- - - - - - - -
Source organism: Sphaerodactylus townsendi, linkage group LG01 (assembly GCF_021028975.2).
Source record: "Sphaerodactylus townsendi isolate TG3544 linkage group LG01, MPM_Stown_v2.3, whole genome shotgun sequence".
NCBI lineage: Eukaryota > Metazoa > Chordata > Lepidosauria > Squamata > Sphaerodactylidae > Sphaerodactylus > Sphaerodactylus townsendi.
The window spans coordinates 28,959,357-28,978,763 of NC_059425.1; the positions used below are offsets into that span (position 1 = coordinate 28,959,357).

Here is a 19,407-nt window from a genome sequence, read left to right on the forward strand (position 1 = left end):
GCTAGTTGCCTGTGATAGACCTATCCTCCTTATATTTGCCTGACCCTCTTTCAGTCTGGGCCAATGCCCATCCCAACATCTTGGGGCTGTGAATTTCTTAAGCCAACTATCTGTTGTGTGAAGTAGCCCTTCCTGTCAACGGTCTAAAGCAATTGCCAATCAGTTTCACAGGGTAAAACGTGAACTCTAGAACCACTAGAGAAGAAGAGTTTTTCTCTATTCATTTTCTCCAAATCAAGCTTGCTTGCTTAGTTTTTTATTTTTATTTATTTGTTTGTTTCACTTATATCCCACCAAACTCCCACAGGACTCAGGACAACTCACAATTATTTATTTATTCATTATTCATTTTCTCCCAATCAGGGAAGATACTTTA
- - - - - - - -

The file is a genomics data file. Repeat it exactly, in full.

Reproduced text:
Source organism: Sphaerodactylus townsendi, linkage group LG01 (assembly GCF_021028975.2).
Source record: "Sphaerodactylus townsendi isolate TG3544 linkage group LG01, MPM_Stown_v2.3, whole genome shotgun sequence".
NCBI lineage: Eukaryota > Metazoa > Chordata > Lepidosauria > Squamata > Sphaerodactylidae > Sphaerodactylus > Sphaerodactylus townsendi.
The window spans coordinates 28,959,357-28,978,763 of NC_059425.1; the positions used below are offsets into that span (position 1 = coordinate 28,959,357).

Here is a 19,407-nt window from a genome sequence, read left to right on the forward strand (position 1 = left end):
GCTAGTTGCCTGTGATAGACCTATCCTCCTTATATTTGCCTGACCCTCTTTCAGTCTGGGCCAATGCCCATCCCAACATCTTGGGGCTGTGAATTTCTTAAGCCAACTATCTGTTGTGTGAAGTAGCCCTTCCTGTCAACGGTCTAAAGCAATTGCCAATCAGTTTCACAGGGTAAAACGTGAACTCTAGAACCACTAGAGAAGAAGAGTTTTTCTCTATTCATTTTCTCCAAATCAAGCTTGCTTGCTTAGTTTTTTATTTTTATTTATTTGTTTGTTTCACTTATATCCCACCAAACTCCCACAGGACTCAGGACAACTCACAATTATTTATTTATTCATTATTCATTTTCTCCCAATCAGGGAAGATACTTTA